I expected Colleen to be a secondary character like she was in Iron Fist season 1 (despite her billing as a main character), and was pleasantly surprised when she was given an arc all her own.
It only got better from there. Later, we learned the significance of the box was much greater than initially anticipated, and it ended up tying back into the main part of the story. Colleen Wing is a descendant of the first female Immortal Iron Fist. Her sword is her legacy in more ways than one, and when we see her take it up in the finale, it’s clear that this is the destiny for which she’s always been fated.
Not only did Iron Fist show us that Danny may not be the best person for the job, but it gave that job to someone who deserves it a hundred times over. I don’t think there’s any mistake in that Davos’ fists were red (corrupt), Danny’s was yellow (tainted), and Colleen’s was pure (white).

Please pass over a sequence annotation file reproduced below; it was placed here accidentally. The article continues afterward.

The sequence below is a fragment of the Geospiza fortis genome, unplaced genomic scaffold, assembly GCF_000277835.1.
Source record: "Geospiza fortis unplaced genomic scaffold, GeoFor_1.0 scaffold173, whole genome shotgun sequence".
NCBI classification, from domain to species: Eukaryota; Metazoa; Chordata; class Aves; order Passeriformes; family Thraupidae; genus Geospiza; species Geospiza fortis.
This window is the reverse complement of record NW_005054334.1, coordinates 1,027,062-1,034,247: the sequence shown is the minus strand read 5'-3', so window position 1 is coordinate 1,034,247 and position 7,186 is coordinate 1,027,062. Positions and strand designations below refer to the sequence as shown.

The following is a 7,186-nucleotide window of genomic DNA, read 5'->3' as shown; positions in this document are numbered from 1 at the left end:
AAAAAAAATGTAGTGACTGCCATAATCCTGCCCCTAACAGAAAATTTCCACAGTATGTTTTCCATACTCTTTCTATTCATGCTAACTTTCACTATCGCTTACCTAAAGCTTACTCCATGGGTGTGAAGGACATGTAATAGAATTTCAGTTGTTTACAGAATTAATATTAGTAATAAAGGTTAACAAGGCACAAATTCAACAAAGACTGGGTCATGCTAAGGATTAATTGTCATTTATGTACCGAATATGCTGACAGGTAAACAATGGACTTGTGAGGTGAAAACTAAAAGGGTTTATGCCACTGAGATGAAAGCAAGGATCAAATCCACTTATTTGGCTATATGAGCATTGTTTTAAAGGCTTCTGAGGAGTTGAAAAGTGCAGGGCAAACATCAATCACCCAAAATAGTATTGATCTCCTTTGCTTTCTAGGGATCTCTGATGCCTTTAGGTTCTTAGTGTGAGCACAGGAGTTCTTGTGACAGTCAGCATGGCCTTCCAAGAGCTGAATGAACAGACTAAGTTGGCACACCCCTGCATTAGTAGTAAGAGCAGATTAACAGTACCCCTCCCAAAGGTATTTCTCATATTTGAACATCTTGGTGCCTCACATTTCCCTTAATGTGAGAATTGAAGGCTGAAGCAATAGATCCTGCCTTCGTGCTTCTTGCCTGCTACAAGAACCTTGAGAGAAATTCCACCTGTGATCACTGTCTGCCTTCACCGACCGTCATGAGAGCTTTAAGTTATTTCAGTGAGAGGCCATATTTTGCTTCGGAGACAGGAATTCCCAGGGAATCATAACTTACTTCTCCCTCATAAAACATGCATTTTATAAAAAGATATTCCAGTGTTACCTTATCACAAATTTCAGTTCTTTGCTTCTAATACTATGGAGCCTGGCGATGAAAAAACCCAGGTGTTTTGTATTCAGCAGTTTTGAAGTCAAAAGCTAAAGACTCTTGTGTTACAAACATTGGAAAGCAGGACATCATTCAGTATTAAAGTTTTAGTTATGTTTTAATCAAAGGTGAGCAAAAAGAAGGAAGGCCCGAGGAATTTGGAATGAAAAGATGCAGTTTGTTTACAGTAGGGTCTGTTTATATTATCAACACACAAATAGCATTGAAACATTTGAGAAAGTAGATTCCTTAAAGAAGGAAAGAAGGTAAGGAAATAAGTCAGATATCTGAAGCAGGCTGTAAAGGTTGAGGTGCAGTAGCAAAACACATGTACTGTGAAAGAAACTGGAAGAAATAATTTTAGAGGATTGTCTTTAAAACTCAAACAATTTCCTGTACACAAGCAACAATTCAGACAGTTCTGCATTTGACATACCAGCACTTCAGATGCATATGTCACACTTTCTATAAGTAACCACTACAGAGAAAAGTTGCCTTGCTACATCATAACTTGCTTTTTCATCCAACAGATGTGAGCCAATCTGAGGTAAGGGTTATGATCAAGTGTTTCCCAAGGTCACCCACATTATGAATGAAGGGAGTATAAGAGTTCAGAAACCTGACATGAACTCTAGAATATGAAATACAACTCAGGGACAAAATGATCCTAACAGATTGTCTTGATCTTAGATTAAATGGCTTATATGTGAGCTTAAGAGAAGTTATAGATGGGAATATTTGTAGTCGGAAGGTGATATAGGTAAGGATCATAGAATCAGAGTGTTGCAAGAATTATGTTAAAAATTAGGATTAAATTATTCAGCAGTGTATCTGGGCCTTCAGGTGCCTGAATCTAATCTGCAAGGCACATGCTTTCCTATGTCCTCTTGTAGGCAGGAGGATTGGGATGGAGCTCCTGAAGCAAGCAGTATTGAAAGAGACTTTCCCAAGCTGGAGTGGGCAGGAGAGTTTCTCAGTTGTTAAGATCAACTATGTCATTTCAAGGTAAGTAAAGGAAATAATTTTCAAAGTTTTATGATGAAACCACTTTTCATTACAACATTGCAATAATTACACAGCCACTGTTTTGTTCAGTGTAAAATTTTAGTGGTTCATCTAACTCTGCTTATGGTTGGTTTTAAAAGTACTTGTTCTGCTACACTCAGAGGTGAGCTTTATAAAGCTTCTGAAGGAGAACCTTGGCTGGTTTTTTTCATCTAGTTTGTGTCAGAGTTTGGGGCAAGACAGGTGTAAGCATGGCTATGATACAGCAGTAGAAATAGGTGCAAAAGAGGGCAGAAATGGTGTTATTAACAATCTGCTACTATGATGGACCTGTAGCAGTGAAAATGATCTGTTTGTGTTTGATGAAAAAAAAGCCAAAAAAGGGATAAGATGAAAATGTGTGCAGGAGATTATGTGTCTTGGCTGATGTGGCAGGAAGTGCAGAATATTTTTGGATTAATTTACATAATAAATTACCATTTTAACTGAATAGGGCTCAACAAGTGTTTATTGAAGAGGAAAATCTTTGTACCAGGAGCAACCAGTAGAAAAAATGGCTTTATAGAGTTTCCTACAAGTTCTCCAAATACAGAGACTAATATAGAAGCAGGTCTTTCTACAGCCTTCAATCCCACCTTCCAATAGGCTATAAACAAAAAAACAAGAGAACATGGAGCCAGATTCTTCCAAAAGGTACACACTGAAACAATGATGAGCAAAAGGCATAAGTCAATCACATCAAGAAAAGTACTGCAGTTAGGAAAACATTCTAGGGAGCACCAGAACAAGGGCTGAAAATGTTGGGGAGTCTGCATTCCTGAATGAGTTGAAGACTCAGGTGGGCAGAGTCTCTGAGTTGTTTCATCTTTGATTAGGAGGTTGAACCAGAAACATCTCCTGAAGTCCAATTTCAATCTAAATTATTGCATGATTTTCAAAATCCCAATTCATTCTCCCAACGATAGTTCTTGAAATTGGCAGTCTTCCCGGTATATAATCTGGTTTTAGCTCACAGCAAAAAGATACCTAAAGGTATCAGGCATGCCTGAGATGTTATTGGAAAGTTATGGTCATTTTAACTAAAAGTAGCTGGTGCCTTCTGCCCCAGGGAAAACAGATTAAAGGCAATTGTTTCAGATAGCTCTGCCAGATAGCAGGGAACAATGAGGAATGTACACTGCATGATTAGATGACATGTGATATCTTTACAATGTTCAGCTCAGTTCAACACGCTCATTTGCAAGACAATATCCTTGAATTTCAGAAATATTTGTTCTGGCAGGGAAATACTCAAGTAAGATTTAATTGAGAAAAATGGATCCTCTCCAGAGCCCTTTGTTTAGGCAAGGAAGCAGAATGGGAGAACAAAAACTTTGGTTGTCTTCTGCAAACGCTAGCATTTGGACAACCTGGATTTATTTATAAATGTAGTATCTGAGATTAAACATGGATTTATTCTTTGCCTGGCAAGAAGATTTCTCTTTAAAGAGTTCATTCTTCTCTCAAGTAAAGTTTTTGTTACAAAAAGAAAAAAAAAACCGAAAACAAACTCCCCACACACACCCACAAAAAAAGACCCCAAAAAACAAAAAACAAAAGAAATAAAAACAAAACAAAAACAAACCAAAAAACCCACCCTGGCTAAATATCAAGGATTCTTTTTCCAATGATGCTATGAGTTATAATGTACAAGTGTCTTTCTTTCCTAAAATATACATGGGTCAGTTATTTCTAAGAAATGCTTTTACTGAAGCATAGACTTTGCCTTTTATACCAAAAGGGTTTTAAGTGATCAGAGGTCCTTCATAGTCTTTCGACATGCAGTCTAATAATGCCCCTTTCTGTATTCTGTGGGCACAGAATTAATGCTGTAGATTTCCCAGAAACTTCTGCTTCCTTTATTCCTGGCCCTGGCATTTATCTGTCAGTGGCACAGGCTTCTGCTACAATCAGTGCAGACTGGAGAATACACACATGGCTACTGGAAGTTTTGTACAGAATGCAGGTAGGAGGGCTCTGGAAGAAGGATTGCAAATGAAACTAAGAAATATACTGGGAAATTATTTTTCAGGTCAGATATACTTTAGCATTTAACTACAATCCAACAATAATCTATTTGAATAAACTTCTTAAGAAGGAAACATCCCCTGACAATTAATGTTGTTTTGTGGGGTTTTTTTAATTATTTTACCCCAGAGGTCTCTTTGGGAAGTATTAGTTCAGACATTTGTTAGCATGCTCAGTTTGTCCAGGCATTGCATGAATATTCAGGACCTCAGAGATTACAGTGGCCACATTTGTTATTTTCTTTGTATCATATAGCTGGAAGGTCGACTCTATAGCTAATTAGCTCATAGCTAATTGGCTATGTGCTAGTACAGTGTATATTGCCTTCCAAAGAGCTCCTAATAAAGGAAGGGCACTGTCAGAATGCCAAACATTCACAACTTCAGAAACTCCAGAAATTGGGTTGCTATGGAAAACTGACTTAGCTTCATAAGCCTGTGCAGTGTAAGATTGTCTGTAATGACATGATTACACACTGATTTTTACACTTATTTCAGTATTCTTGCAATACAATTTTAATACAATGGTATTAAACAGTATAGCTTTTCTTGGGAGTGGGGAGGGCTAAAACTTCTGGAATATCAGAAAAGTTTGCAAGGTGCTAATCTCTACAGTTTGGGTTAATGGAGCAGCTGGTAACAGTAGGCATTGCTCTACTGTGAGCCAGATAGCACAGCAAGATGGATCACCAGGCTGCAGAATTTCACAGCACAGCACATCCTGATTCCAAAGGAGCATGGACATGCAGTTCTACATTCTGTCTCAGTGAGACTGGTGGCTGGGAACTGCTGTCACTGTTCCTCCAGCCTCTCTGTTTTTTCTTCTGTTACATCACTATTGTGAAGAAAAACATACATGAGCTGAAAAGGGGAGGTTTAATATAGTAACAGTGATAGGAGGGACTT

And this isn’t just Colleen’s history; it’s her calling. She refused the Iron Fist when Danny initially brought it up because she didn’t want to take on that responsibility. Though he pushed, she stood firm until BB’s death. It was only after this point, and on her terms, that she agreed to take up the mantle. And once she did, she proved to be a much more proficient Iron Fist than Danny in a much shorter amount of time.
Iron Fist season 1 was not a good show, and season 2 is trapped by many of the ground rules it laid down. However, season 2 proves that Marvel and Netflix have listened to their fans and are making drastic changes to fix what they got wrong last year. Iron Fist will never be my favorite show, but with the treatment of its female characters in season 2, I feel much better about supporting the series. I genuinely look forward to what’s coming next.